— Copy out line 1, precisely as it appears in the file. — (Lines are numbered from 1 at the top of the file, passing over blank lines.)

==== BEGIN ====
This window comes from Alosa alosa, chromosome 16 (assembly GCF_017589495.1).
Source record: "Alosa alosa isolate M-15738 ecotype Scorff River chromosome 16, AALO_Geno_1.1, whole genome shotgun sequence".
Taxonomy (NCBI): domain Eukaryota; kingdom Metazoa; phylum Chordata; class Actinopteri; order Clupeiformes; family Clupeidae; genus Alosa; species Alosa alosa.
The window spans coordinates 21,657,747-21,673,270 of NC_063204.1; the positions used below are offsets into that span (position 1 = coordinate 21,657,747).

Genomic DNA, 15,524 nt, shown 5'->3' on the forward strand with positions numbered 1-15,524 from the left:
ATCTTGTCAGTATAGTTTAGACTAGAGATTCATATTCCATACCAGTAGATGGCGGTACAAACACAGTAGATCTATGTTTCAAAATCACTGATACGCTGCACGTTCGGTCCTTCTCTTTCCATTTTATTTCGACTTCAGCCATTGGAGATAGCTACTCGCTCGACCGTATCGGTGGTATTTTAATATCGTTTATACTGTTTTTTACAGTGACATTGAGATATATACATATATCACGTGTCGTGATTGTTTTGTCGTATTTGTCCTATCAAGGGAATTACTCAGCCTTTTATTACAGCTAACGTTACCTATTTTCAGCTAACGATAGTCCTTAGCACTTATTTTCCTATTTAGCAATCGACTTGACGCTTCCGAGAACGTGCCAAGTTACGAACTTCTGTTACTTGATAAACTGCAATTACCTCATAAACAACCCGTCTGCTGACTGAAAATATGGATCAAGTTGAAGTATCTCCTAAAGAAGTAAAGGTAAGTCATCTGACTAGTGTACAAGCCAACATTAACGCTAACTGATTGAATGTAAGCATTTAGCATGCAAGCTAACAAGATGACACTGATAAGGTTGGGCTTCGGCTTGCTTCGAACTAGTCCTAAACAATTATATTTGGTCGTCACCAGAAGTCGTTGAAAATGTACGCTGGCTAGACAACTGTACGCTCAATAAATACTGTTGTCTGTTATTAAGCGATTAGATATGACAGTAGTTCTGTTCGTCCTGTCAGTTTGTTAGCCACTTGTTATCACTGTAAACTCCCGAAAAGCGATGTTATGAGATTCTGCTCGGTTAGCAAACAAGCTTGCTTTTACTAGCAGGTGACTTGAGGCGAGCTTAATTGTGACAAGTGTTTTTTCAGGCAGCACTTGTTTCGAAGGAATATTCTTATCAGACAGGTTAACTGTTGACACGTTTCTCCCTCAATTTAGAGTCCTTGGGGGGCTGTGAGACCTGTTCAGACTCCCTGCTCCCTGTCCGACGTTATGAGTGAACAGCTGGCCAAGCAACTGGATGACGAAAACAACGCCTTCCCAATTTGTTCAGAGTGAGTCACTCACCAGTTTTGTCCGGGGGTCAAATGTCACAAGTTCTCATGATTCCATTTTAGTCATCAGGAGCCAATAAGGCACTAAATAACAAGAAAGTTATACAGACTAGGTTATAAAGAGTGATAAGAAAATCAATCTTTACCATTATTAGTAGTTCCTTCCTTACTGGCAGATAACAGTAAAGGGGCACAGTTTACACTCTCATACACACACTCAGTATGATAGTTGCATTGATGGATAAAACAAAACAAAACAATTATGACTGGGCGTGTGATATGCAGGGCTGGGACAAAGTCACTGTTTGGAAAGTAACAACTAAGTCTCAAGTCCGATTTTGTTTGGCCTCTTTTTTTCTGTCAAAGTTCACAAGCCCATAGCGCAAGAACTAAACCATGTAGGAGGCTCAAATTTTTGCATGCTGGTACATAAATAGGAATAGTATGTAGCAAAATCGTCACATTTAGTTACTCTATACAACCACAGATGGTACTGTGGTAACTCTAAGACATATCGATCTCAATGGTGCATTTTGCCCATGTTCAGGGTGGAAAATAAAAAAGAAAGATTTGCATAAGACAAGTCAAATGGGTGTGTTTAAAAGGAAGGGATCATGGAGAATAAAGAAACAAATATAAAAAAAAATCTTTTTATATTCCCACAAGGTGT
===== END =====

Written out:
This window comes from Alosa alosa, chromosome 16 (assembly GCF_017589495.1).